Antifreeze Toxicity


by Dr Francesca Brown

Ethylene glycol in Antifreeze is extremely toxic.

Less common in New Zealand as a poison than in places like the United States.

However, in my years of practice I have seen at least 4 confirmed and other suspected cases when I practised in Dunedin, where the use of antifreeze is perhaps more common, due to the student population, meaning there is a larger number of older cars.



Ethylene glycol is added (as antifreeze) to radiators to reduce the freezing point. Its use is more common in colder climates and older cars, and it is in this form that poisoning is most commonly attributed. Antifreeze may also be added to toilets to prevent them freezing. In really cold climates, water with antifreeze may be the only sources of unfrozen water.


 Image source wikimedia commons

There are other uses for ethylene glycol in the manufacture of detergents, paints, lacquers, resin, some pharmaceuticals, polishes, plastics, cosmetics, colour film processing and inks (including those used in ball point pens).


Why do animals drink it?

Colourless, odourless and very palatable because it is sweet. And as mentioned above, in some places it may be the only unfrozen water available.


What happens in the body?

It is absorbed from the gastrointestinal tract very quickly, with peak levels occurring within 1 - 3 hours. One of the break down products of ethylene glycol readily binds to tissues inside the kidneys, resulting in kidney failure. Cats, due to the way they metabolise ethylene glycol, are the most at risk from the toxic effects, however it is considered a very toxic substance for all species, with a very high mortality (or death) rate.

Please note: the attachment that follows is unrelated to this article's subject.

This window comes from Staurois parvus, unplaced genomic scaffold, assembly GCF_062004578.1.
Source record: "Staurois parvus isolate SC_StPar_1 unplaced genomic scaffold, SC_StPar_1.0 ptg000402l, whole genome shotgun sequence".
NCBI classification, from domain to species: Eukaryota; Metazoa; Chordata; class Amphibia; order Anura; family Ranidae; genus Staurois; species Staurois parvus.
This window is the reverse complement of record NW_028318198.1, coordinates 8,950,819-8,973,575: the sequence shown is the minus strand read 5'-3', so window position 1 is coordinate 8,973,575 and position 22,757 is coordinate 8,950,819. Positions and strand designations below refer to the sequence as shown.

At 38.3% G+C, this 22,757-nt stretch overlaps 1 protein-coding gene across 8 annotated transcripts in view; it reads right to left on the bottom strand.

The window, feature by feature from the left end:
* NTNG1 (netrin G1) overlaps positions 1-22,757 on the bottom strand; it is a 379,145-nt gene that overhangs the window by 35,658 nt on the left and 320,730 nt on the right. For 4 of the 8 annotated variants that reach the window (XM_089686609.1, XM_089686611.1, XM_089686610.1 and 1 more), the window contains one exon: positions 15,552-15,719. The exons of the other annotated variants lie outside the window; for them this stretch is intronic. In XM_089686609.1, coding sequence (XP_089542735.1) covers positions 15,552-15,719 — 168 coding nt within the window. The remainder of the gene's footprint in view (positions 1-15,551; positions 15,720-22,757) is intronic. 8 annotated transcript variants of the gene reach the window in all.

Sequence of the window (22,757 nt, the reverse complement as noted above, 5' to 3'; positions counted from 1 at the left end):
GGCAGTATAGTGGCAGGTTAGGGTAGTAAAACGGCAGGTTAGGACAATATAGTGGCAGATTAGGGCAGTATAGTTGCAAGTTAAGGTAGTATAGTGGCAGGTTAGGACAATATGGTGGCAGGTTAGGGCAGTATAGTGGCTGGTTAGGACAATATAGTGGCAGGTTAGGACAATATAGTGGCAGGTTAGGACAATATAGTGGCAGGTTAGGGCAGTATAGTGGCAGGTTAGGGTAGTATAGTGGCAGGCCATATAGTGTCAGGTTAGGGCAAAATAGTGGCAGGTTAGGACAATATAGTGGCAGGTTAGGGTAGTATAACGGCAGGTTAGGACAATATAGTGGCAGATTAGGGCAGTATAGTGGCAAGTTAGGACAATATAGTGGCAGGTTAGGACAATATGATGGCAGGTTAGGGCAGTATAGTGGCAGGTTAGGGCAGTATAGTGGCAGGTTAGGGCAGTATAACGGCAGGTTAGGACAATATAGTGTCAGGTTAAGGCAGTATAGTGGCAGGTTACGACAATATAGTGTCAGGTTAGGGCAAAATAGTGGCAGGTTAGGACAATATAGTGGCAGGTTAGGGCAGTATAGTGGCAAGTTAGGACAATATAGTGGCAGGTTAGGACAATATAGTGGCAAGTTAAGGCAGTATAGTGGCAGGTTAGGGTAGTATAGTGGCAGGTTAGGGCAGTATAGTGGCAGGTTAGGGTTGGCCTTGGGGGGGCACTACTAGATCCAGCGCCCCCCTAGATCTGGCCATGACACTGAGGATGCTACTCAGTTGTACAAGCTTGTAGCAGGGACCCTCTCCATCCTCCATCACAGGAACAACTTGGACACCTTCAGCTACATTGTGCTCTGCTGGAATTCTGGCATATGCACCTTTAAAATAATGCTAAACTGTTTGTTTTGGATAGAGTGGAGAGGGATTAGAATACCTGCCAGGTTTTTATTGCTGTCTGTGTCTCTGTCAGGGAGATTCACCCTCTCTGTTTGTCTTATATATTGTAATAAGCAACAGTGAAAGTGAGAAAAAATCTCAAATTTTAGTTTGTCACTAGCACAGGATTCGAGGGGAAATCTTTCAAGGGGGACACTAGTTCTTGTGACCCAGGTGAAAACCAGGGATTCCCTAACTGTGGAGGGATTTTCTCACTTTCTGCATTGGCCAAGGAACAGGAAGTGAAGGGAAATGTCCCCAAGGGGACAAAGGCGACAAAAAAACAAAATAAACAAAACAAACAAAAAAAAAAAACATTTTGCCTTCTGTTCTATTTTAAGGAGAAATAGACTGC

Signs you might see?

Some signs include vomiting, nausea, difficulty walking, seizures, coma, fast heart rates and breathing and signs of fluid retention (because the kidneys may stop functioning all together). These depend on how much was ingested. Death can result quickly when a lot has been ingested, otherwise signs may be milder and progress through to renal failure.

If you suspect your pet may have had access to ethylene glycol, do not delay.  Get them to your veterinarian immediately.



Although there is a lot more to it, in summary treatment revolves around:
  • Removing any agent from the stomach if it has just been ingested.
  • Controlling neurological signs such as seizures with anti-seizure medications
  • Administration of ethanol (pure alcohol) in strictly measured amounts (do not try this at home) to displace ethylene glycol from the enzyme which breaks it down to the dangerous metabolites. Ethanol too is toxic, but nowhere near as lethal in the short term as ethylene glycol. 
  • Treatment is intensive and can be costly. The outcome is by no means guaranteed.



Avoid leaving antifreeze anywhere that your pet or other people may access.

If you are using antifreeze in your car, when you drain the radiator, drain it into a container and dispose of it safely. Do not let it run down the drain. All pets, but cats in particular, tend to lick liquid in the contaminated drains and will be poisoned as a result. They are drawn to its sweet taste.

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